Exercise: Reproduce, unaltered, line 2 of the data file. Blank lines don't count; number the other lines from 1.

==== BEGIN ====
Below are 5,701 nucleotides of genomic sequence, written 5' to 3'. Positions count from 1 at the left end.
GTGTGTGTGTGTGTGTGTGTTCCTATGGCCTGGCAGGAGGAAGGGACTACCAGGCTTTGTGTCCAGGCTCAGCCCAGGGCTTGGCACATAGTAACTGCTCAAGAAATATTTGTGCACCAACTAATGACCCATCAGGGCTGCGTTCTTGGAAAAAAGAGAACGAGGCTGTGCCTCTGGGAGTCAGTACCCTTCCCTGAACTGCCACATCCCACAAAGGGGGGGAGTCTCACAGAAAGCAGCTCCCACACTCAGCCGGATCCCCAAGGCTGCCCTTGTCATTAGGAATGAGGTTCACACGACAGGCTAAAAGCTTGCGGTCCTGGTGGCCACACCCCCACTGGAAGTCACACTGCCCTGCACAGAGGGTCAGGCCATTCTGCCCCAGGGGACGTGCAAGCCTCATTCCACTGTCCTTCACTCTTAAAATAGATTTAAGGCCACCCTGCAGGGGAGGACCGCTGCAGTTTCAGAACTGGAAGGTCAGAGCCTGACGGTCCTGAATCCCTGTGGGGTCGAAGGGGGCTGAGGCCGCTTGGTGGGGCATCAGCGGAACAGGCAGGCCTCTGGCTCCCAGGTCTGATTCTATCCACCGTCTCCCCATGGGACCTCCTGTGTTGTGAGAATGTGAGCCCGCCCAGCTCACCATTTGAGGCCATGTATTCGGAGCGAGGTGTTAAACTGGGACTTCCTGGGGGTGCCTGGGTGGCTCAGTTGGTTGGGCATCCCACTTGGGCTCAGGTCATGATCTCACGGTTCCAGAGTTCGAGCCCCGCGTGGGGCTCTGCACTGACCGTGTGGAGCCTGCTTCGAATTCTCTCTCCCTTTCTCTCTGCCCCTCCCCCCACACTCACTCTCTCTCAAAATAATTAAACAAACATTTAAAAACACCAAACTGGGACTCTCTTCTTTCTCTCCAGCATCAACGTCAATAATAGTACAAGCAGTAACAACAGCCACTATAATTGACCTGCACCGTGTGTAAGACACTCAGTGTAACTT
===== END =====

GTGTGTGTGTGTGTGTGTGTTCCTATGGCCTGGCAGGAGGAAGGGACTACCAGGCTTTGTGTCCAGGCTCAGCCCAGGGCTTGGCACATAGTAACTGCTCAAGAAATATTTGTGCACCAACTAATGACCCATCAGGGCTGCGTTCTTGGAAAAAAGAGAACGAGGCTGTGCCTCTGGGAGTCAGTACCCTTCCCTGAACTGCCACATCCCACAAAGGGGGGGAGTCTCACAGAAAGCAGCTCCCACACTCAGCCGGATCCCCAAGGCTGCCCTTGTCATTAGGAATGAGGTTCACACGACAGGCTAAAAGCTTGCGGTCCTGGTGGCCACACCCCCACTGGAAGTCACACTGCCCTGCACAGAGGGTCAGGCCATTCTGCCCCAGGGGACGTGCAAGCCTCATTCCACTGTCCTTCACTCTTAAAATAGATTTAAGGCCACCCTGCAGGGGAGGACCGCTGCAGTTTCAGAACTGGAAGGTCAGAGCCTGACGGTCCTGAATCCCTGTGGGGTCGAAGGGGGCTGAGGCCGCTTGGTGGGGCATCAGCGGAACAGGCAGGCCTCTGGCTCCCAGGTCTGATTCTATCCACCGTCTCCCCATGGGACCTCCTGTGTTGTGAGAATGTGAGCCCGCCCAGCTCACCATTTGAGGCCATGTATTCGGAGCGAGGTGTTAAACTGGGACTTCCTGGGGGTGCCTGGGTGGCTCAGTTGGTTGGGCATCCCACTTGGGCTCAGGTCATGATCTCACGGTTCCAGAGTTCGAGCCCCGCGTGGGGCTCTGCACTGACCGTGTGGAGCCTGCTTCGAATTCTCTCTCCCTTTCTCTCTGCCCCTCCCCCCACACTCACTCTCTCTCAAAATAATTAAACAAACATTTAAAAACACCAAACTGGGACTCTCTTCTTTCTCTCCAGCATCAACGTCAATAATAGTACAAGCAGTAACAACAGCCACTATAATTGACCTGCACCGTGTGTAAGACACTCAGTGTAACTT